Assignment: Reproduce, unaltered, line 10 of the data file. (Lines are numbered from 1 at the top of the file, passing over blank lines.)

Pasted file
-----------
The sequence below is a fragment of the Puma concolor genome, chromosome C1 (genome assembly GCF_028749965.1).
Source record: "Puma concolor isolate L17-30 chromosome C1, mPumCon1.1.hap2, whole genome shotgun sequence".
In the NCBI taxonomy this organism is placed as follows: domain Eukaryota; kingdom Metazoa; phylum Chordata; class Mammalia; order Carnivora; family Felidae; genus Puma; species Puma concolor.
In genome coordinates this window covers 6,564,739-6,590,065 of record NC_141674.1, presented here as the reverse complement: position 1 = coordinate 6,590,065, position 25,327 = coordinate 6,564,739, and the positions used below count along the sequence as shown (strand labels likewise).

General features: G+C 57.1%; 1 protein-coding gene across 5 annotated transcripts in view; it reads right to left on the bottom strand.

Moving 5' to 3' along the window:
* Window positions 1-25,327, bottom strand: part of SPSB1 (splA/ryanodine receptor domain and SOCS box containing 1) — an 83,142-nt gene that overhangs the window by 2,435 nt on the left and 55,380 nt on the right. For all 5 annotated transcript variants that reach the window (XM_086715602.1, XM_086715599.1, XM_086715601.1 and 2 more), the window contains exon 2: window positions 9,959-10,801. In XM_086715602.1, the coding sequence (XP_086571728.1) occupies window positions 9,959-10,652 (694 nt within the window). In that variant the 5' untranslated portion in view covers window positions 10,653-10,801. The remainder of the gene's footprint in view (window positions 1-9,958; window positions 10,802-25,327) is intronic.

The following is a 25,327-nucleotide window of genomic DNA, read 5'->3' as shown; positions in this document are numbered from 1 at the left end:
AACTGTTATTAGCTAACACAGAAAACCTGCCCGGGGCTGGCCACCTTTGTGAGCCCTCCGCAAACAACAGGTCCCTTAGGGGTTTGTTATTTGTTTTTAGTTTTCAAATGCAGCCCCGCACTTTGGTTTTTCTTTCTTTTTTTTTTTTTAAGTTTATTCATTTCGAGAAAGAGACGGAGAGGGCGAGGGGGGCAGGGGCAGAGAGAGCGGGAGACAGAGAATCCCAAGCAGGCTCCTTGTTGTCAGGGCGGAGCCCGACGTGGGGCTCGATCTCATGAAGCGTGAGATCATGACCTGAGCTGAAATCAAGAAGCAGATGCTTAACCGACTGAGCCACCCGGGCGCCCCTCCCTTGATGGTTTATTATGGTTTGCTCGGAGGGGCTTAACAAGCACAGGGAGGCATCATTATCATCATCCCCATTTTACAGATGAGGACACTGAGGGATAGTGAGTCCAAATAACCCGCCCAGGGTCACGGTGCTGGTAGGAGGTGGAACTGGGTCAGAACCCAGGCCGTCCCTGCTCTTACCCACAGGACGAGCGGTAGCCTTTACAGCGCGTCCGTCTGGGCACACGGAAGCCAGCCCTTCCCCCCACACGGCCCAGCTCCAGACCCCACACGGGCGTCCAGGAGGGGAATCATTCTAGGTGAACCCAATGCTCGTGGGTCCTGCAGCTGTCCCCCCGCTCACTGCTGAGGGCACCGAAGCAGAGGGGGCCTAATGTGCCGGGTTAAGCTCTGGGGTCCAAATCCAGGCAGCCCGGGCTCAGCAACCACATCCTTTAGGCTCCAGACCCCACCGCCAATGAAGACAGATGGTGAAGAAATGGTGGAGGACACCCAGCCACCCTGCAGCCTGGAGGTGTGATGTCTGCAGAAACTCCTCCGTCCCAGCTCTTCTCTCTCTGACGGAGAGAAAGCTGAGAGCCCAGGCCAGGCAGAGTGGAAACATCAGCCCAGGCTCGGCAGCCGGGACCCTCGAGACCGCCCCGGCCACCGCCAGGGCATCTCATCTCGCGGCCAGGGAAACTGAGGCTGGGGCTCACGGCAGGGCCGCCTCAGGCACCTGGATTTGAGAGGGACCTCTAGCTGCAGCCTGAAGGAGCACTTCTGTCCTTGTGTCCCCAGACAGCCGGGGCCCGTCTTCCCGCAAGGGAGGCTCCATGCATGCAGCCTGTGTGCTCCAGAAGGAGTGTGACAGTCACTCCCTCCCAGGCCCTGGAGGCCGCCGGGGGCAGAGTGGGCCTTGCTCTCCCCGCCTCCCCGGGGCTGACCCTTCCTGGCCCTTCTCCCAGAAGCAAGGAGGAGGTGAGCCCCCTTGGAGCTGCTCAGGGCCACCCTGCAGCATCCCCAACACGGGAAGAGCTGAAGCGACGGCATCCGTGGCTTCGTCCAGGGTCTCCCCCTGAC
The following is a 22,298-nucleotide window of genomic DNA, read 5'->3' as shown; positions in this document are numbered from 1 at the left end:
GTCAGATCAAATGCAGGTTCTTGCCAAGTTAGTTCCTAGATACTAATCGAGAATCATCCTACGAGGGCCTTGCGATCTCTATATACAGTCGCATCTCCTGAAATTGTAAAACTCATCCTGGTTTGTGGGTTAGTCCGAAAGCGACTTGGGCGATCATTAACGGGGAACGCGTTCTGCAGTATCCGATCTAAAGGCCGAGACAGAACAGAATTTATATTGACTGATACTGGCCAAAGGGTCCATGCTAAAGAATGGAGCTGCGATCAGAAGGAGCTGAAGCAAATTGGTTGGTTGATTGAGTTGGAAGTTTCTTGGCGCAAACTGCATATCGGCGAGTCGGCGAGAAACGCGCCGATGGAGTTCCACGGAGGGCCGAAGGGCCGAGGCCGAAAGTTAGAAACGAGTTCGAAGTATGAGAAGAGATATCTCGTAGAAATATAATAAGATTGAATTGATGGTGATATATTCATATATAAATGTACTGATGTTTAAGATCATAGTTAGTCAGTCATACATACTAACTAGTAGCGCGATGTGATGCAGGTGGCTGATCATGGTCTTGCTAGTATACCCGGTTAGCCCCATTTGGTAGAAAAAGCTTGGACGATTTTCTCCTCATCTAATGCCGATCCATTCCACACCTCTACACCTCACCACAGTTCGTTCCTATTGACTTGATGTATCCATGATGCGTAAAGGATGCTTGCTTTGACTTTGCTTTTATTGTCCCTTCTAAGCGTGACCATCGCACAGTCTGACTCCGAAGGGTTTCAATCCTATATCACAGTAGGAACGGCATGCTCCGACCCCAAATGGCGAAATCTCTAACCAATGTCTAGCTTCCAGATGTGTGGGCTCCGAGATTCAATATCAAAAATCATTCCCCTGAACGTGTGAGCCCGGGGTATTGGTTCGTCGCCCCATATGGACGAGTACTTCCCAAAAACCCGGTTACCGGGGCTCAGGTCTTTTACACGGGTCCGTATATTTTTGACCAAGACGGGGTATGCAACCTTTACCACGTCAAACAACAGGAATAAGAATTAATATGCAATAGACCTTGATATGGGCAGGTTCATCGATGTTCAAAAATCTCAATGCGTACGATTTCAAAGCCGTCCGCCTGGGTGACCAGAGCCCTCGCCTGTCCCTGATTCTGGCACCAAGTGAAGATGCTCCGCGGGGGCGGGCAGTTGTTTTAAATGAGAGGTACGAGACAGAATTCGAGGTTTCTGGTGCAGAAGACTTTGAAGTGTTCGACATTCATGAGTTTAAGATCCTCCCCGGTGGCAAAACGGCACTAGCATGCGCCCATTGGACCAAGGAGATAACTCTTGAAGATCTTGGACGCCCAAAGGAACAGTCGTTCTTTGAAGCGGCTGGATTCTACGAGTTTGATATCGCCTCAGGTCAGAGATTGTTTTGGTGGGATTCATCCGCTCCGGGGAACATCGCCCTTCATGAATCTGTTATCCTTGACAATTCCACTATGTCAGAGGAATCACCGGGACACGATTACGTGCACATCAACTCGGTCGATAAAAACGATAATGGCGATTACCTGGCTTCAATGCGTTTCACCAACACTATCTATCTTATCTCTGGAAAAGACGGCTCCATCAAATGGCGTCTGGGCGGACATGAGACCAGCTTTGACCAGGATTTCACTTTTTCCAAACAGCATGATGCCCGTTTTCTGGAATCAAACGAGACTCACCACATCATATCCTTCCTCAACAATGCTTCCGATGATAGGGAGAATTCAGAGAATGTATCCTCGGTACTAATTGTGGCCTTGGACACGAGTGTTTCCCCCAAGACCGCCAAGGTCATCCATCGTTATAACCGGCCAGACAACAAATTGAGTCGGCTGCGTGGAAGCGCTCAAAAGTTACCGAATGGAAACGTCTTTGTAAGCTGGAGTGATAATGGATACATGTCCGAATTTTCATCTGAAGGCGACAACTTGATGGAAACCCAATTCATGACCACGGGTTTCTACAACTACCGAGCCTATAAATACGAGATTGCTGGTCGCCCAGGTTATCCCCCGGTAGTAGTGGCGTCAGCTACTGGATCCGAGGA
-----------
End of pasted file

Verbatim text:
The following is a 22,298-nucleotide window of genomic DNA, read 5'->3' as shown; positions in this document are numbered from 1 at the left end: